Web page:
“Code can now be executed due to an email that was received, a file that was uploaded or a database table that was changed. The ‘connection’ between those events to your code is transparent and is controlled by the cloud provider.”

All too many developers “are unaware of the adjustments” they need to make “to attend [to] those risks.”

Those adjustments include never trusting inputs, which should be validated before data is processed.

“However, [developers] need to get used to the fact that the input could come from unexpected sources, like Alexa voice commands,” added Melamed.

Alexa, what is my balance?

Melamed’s final demonstration, in which he stole data from a hypothetical user account, illustrated how a voice-command injection attack requires only “code [that’s] vulnerable to SQL injection, which accepts inputs from Alexa (or any other voice-enabled devices) and processes the input as part of the database queries without validating it first.”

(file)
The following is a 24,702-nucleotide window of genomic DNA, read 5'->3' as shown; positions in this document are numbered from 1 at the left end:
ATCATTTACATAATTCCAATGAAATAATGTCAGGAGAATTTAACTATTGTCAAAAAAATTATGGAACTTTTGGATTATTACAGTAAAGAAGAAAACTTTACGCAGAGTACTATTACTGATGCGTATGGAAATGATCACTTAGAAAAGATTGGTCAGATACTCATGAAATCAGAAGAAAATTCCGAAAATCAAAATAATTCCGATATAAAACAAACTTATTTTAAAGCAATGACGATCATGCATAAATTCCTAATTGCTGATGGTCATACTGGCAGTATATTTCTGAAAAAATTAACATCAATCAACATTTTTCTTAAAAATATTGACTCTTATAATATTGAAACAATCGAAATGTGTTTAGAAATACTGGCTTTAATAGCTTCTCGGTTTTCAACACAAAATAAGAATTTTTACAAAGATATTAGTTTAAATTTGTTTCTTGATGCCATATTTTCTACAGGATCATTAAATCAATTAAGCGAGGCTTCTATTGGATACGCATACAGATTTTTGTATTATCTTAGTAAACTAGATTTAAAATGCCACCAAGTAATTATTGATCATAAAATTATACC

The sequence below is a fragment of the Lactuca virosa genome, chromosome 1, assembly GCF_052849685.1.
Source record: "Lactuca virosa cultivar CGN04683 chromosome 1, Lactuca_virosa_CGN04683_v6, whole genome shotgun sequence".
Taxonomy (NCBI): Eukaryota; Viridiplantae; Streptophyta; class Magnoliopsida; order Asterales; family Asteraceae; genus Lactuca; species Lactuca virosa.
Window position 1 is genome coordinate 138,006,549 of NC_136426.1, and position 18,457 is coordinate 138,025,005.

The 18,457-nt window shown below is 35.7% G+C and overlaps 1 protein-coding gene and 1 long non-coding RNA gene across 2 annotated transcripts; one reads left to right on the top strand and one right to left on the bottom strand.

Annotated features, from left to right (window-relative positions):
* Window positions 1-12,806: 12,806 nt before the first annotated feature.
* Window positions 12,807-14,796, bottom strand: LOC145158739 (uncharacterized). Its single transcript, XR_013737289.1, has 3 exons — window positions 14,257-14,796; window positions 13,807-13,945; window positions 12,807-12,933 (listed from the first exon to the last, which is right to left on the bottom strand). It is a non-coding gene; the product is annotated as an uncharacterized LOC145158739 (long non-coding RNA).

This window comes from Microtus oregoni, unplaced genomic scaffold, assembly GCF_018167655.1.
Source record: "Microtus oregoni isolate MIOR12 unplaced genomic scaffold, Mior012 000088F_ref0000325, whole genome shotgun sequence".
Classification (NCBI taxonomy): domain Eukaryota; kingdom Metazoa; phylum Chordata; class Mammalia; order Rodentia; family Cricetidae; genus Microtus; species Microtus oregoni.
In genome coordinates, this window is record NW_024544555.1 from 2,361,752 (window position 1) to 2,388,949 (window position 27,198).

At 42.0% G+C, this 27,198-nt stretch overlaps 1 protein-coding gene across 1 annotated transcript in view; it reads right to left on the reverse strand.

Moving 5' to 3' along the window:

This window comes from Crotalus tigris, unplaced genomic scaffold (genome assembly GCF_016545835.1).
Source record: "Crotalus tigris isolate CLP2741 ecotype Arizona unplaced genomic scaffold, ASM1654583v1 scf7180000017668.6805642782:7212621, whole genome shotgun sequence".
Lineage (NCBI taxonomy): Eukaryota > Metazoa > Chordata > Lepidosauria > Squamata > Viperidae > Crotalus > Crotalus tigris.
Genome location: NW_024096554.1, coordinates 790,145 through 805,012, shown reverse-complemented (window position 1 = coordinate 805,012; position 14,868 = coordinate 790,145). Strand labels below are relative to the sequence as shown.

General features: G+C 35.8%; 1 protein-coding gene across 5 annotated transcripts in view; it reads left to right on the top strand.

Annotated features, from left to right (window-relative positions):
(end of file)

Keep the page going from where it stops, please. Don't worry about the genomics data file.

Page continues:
Alexa translated his voice commands – such as “what is my balance?” – into code.

“I designed it so it would translate words of numbers into actual numbers,” he told attendees.

The voice-delivered code that cracked the user’s secret ID, unlocking the cash balance, was .

The lesson to “organizations that develop voice-enabled applications” is clear, Melamed told The Daily Swig: they “should consider voice-commands as [an] input to their application.”

Melamed also launched event injection attacks through a third-party app using rest API, against cloud storage, and via email.

Melamed said his demos – coming soon to GitHub – evidenced the importance of shrinking “the attack surface by following the least-privilege principle: narrowing down the permissions of every serverless function as much as possible.”

Attendees were also urged to automate their defensive processes wherever possible.

Telling it like it is, Alexa clearly assigned blame for successful injection attacks: “In short, the problem isn’t the cloud – it’s you [the developer]”.

RELATED The best hacks from Black Hat Europe 2019

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Adwind Hides in Java Commands …

Source: National Cyber Security – Produced By Gregory Evans